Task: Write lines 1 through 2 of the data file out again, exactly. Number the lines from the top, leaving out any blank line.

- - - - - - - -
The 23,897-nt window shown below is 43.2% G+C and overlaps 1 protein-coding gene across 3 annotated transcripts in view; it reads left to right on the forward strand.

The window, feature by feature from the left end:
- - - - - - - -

The 23,897-nt window shown below is 43.2% G+C and overlaps 1 protein-coding gene across 3 annotated transcripts in view; it reads left to right on the forward strand.

The window, feature by feature from the left end: